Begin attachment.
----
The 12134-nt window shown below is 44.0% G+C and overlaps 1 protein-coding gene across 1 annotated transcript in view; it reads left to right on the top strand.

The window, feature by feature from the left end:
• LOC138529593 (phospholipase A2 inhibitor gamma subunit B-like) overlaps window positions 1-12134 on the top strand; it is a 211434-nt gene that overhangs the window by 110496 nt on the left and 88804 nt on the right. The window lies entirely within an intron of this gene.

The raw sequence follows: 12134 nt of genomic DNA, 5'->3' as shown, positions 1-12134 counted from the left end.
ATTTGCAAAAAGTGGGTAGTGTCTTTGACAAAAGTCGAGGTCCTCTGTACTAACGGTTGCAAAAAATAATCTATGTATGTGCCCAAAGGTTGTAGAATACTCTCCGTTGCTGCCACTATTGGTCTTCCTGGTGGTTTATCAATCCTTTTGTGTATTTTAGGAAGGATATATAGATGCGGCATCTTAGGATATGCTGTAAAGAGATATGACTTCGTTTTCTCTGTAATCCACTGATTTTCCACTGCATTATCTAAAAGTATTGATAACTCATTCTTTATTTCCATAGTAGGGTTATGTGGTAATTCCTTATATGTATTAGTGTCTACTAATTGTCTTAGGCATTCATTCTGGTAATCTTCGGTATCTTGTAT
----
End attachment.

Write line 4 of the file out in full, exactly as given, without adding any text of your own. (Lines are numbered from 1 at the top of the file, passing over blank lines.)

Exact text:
The raw sequence follows: 12134 nt of genomic DNA, 5'->3' as shown, positions 1-12134 counted from the left end.